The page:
Cause and Effect: eEvidence Collection

Collecting eEvidence (digital evidence) has always been a chore. When 200MB drives were the norm, it still took 2 hours to image a drive. Now they’re 200GB and it takes 3 hours. Plus copies. So imaging drives for a case is expensive. It’s not just the time spent imaging, there’s also any necessary testimony, report writing, and additional copies. Drives get bigger faster than technology can evolve to process them, so now we have TB drives that take 16 hours to get the first image, and then you have to redo the checksum to confirm the image. If you’re working at a client site, that’s expensive for your team.

Does that mean that by employing larger hard drives the bad guys can make it too expensive to prosecute or sue? It sure does. It’s one reason why prosecutors won’t go after cases below a certain level. It’s too costly. Let alone for the individual litigant that has shallow pockets. A mediocre evidence case is going to add $2500 to the bottom line. If you’re in People’s Court, that’s not going to happen. A more serious case can run into tens of thousands. A big case into hundreds.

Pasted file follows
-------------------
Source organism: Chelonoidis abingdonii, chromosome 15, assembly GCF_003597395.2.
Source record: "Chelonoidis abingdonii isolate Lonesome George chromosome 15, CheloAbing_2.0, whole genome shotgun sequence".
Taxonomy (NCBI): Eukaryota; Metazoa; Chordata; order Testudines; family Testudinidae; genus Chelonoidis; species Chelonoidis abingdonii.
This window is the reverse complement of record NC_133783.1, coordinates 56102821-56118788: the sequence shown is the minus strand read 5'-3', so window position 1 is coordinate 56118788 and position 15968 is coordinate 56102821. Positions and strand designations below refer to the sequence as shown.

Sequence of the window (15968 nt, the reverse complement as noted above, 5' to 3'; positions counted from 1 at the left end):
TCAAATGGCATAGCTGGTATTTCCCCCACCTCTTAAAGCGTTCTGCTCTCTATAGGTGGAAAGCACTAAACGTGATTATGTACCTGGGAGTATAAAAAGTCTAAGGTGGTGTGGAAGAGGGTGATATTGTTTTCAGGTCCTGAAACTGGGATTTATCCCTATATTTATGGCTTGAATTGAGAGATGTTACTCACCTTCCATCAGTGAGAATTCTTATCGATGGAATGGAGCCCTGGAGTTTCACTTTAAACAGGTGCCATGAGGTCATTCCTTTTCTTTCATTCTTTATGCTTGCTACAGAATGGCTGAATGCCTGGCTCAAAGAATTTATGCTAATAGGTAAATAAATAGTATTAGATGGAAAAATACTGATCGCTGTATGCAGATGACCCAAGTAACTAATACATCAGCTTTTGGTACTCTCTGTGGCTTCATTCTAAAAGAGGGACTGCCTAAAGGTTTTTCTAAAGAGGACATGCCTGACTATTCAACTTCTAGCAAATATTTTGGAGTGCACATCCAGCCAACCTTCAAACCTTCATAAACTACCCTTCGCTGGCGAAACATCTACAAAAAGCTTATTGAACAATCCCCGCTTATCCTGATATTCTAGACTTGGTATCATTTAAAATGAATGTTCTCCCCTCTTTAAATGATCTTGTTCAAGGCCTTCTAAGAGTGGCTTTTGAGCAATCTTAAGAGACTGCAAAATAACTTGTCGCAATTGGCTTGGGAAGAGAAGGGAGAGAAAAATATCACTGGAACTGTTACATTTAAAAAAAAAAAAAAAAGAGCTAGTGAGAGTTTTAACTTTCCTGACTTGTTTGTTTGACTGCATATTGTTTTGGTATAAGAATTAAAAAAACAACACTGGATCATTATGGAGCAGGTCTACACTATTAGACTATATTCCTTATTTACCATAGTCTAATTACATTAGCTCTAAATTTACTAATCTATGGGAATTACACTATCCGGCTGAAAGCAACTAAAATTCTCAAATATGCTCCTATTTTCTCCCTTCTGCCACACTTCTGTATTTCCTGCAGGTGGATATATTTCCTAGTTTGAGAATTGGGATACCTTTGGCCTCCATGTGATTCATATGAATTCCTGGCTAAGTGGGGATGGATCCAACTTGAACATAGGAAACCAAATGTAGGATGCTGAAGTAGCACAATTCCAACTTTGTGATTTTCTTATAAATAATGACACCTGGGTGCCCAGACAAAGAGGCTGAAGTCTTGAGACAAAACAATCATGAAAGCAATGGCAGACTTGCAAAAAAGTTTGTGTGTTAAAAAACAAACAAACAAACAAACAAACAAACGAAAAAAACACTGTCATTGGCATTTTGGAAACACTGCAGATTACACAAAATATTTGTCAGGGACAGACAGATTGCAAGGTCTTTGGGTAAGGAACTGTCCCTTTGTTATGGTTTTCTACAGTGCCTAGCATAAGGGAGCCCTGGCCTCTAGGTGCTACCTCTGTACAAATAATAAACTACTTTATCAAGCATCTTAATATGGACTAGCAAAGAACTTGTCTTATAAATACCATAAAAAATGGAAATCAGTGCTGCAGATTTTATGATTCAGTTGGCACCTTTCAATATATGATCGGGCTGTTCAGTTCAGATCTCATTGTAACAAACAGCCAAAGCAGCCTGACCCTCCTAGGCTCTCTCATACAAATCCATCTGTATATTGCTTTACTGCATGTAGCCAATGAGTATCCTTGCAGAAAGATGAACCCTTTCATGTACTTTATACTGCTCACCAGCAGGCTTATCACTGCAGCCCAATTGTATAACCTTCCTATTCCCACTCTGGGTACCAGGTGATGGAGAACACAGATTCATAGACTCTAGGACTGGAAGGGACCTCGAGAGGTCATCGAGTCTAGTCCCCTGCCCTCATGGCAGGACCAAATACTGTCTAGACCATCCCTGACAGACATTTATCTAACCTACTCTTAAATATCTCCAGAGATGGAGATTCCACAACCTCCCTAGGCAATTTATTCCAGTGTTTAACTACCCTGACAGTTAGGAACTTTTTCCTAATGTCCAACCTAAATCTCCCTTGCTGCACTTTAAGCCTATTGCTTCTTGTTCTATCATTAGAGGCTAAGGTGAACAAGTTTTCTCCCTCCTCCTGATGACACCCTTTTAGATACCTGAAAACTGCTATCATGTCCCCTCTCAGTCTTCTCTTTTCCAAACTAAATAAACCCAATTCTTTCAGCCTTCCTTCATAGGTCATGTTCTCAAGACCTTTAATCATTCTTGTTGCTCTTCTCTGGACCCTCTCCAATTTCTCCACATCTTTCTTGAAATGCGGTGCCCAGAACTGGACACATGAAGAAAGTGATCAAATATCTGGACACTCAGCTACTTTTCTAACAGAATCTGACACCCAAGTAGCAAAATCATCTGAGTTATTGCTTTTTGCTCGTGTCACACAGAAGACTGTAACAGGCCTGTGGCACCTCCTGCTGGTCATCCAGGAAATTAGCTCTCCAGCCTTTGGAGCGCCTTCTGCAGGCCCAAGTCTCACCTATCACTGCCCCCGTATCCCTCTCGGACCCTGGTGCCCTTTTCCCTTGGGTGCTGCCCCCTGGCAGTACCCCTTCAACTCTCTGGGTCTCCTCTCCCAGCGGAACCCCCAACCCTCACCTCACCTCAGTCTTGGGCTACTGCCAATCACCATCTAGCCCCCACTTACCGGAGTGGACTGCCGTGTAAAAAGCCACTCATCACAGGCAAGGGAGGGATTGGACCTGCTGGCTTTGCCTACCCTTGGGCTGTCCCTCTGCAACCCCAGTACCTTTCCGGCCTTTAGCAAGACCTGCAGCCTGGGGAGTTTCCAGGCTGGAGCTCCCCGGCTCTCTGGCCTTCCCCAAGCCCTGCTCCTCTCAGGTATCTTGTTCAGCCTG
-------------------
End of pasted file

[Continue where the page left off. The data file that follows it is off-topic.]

So attorneys, remind your clients to buy the biggest drives they can afford, so that on the off chance they’re sued, they present a discouraging front.

What’s the effect seen from that cause? The eEvidence business needs to bump up efficiency. If one agency can bring home a case for 25% less than the competition, you’re foolish not to use them. There hasn’t been much competition, but that may be changing. As business people look into the numbers being thrown around in eEvidence gathering, they see opportunity.

You can have perfect evidence, or you can have good enough evidence. You can have genius testimony, or good enough testimony. (Anything worse than good enough doesn’t survive, because it gets sued into oblivion.) You can have it fast, faster, and fastest, with costs rising accordingly. It also comes in immediate, tomorrow, and when its convenient forms. And local talent should be cheaper, but it’s not always that way.

Looking at eEvidence assistance as just an hourly rate is a big mistake. Take the time to talk with the potential services and find out which one provides the best return for your money.

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